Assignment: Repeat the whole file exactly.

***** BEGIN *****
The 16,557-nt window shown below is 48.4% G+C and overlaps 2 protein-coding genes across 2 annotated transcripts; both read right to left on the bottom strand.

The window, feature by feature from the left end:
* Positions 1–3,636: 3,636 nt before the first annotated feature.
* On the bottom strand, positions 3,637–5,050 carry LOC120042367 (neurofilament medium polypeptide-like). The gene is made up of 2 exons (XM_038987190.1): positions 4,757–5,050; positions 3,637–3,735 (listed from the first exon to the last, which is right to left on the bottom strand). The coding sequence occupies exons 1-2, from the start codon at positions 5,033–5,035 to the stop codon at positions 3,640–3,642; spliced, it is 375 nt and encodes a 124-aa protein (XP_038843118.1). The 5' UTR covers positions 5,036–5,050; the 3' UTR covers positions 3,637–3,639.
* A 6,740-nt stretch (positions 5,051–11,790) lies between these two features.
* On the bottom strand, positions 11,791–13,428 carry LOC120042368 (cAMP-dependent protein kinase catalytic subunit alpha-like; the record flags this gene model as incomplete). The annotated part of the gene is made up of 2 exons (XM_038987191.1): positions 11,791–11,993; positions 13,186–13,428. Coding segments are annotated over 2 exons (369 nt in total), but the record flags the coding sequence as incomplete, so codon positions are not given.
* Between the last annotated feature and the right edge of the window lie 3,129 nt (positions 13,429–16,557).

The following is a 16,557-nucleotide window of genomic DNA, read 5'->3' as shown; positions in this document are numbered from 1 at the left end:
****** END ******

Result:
The 16,557-nt window shown below is 48.4% G+C and overlaps 2 protein-coding genes across 2 annotated transcripts; both read right to left on the bottom strand.

The window, feature by feature from the left end:
* Positions 1–3,636: 3,636 nt before the first annotated feature.
* On the bottom strand, positions 3,637–5,050 carry LOC120042367 (neurofilament medium polypeptide-like). The gene is made up of 2 exons (XM_038987190.1): positions 4,757–5,050; positions 3,637–3,735 (listed from the first exon to the last, which is right to left on the bottom strand). The coding sequence occupies exons 1-2, from the start codon at positions 5,033–5,035 to the stop codon at positions 3,640–3,642; spliced, it is 375 nt and encodes a 124-aa protein (XP_038843118.1). The 5' UTR covers positions 5,036–5,050; the 3' UTR covers positions 3,637–3,639.
* A 6,740-nt stretch (positions 5,051–11,790) lies between these two features.
* On the bottom strand, positions 11,791–13,428 carry LOC120042368 (cAMP-dependent protein kinase catalytic subunit alpha-like; the record flags this gene model as incomplete). The annotated part of the gene is made up of 2 exons (XM_038987191.1): positions 11,791–11,993; positions 13,186–13,428. Coding segments are annotated over 2 exons (369 nt in total), but the record flags the coding sequence as incomplete, so codon positions are not given.
* Between the last annotated feature and the right edge of the window lie 3,129 nt (positions 13,429–16,557).

The following is a 16,557-nucleotide window of genomic DNA, read 5'->3' as shown; positions in this document are numbered from 1 at the left end: